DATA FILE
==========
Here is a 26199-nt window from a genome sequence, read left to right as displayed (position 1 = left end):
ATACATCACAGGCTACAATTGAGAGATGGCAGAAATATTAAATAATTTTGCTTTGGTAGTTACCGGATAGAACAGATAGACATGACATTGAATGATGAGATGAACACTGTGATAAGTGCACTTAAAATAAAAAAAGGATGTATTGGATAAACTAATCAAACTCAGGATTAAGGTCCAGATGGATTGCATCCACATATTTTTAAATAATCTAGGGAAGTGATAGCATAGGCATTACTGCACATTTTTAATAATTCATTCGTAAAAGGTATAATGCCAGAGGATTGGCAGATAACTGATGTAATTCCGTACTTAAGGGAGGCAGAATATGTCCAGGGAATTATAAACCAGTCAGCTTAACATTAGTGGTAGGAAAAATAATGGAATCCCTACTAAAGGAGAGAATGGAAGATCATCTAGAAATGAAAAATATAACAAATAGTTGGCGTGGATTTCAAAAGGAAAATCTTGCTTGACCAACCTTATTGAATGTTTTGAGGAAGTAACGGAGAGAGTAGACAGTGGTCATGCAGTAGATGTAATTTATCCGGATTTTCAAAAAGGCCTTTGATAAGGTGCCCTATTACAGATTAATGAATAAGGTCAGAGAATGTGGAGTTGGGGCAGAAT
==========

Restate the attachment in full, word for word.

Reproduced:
Here is a 26199-nt window from a genome sequence, read left to right as displayed (position 1 = left end):
ATACATCACAGGCTACAATTGAGAGATGGCAGAAATATTAAATAATTTTGCTTTGGTAGTTACCGGATAGAACAGATAGACATGACATTGAATGATGAGATGAACACTGTGATAAGTGCACTTAAAATAAAAAAAGGATGTATTGGATAAACTAATCAAACTCAGGATTAAGGTCCAGATGGATTGCATCCACATATTTTTAAATAATCTAGGGAAGTGATAGCATAGGCATTACTGCACATTTTTAATAATTCATTCGTAAAAGGTATAATGCCAGAGGATTGGCAGATAACTGATGTAATTCCGTACTTAAGGGAGGCAGAATATGTCCAGGGAATTATAAACCAGTCAGCTTAACATTAGTGGTAGGAAAAATAATGGAATCCCTACTAAAGGAGAGAATGGAAGATCATCTAGAAATGAAAAATATAACAAATAGTTGGCGTGGATTTCAAAAGGAAAATCTTGCTTGACCAACCTTATTGAATGTTTTGAGGAAGTAACGGAGAGAGTAGACAGTGGTCATGCAGTAGATGTAATTTATCCGGATTTTCAAAAAGGCCTTTGATAAGGTGCCCTATTACAGATTAATGAATAAGGTCAGAGAATGTGGAGTTGGGGCAGAAT